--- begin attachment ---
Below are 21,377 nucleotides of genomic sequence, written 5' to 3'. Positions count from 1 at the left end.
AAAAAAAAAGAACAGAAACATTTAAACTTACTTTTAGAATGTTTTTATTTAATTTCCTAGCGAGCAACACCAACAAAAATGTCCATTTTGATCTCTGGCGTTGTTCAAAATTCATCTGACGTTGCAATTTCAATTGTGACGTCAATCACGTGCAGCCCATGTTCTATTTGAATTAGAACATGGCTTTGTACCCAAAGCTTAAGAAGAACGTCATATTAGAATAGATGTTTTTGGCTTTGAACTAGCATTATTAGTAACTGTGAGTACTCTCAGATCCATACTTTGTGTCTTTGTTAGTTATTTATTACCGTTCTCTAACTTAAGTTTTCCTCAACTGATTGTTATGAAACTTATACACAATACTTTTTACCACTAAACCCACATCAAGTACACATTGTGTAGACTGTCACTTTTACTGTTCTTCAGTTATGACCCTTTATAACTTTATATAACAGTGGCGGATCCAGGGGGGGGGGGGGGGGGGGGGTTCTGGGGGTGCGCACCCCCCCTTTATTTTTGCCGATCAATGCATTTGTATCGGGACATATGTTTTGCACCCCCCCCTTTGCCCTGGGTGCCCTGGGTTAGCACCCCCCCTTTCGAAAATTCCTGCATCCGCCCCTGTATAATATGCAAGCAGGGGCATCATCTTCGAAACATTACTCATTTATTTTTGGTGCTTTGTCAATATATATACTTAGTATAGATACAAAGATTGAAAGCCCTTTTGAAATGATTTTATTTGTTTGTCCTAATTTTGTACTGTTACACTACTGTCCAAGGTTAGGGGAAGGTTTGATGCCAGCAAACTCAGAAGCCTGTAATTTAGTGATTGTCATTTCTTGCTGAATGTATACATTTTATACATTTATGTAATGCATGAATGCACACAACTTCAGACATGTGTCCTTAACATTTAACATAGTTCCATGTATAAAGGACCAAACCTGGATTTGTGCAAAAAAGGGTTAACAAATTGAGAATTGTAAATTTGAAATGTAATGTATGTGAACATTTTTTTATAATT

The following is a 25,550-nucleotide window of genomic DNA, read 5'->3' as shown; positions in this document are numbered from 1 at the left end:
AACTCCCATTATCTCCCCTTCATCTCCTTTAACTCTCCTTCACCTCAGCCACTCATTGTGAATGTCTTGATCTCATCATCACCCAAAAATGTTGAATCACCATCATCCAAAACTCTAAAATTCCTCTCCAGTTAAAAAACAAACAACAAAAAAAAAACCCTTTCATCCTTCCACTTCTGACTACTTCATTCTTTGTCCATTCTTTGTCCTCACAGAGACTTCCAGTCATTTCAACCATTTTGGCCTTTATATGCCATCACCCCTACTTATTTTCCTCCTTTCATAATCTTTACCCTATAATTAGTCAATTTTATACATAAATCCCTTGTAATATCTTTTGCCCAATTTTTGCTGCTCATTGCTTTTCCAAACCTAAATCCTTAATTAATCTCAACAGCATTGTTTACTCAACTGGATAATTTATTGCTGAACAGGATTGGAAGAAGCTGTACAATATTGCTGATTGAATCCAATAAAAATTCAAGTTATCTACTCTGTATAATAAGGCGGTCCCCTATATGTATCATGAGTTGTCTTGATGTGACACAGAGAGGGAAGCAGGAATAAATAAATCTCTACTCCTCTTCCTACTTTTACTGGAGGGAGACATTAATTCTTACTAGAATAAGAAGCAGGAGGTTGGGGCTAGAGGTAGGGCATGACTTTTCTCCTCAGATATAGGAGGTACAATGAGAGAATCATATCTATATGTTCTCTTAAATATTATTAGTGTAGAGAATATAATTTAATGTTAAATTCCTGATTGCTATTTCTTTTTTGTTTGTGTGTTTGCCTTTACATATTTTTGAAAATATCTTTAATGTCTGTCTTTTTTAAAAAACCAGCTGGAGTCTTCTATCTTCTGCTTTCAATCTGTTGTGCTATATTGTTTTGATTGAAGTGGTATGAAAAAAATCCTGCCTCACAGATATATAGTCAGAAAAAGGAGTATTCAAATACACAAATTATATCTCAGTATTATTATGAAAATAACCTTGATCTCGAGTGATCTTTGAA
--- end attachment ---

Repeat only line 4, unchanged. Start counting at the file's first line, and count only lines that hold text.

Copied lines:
AACTCCCATTATCTCCCCTTCATCTCCTTTAACTCTCCTTCACCTCAGCCACTCATTGTGAATGTCTTGATCTCATCATCACCCAAAAATGTTGAATCACCATCATCCAAAACTCTAAAATTCCTCTCCAGTTAAAAAACAAACAACAAAAAAAAAACCCTTTCATCCTTCCACTTCTGACTACTTCATTCTTTGTCCATTCTTTGTCCTCACAGAGACTTCCAGTCATTTCAACCATTTTGGCCTTTATATGCCATCACCCCTACTTATTTTCCTCCTTTCATAATCTTTACCCTATAATTAGTCAATTTTATACATAAATCCCTTGTAATATCTTTTGCCCAATTTTTGCTGCTCATTGCTTTTCCAAACCTAAATCCTTAATTAATCTCAACAGCATTGTTTACTCAACTGGATAATTTATTGCTGAACAGGATTGGAAGAAGCTGTACAATATTGCTGATTGAATCCAATAAAAATTCAAGTTATCTACTCTGTATAATAAGGCGGTCCCCTATATGTATCATGAGTTGTCTTGATGTGACACAGAGAGGGAAGCAGGAATAAATAAATCTCTACTCCTCTTCCTACTTTTACTGGAGGGAGACATTAATTCTTACTAGAATAAGAAGCAGGAGGTTGGGGCTAGAGGTAGGGCATGACTTTTCTCCTCAGATATAGGAGGTACAATGAGAGAATCATATCTATATGTTCTCTTAAATATTATTAGTGTAGAGAATATAATTTAATGTTAAATTCCTGATTGCTATTTCTTTTTTGTTTGTGTGTTTGCCTTTACATATTTTTGAAAATATCTTTAATGTCTGTCTTTTTTAAAAAACCAGCTGGAGTCTTCTATCTTCTGCTTTCAATCTGTTGTGCTATATTGTTTTGATTGAAGTGGTATGAAAAAAATCCTGCCTCACAGATATATAGTCAGAAAAAGGAGTATTCAAATACACAAATTATATCTCAGTATTATTATGAAAATAACCTTGATCTCGAGTGATCTTTGAA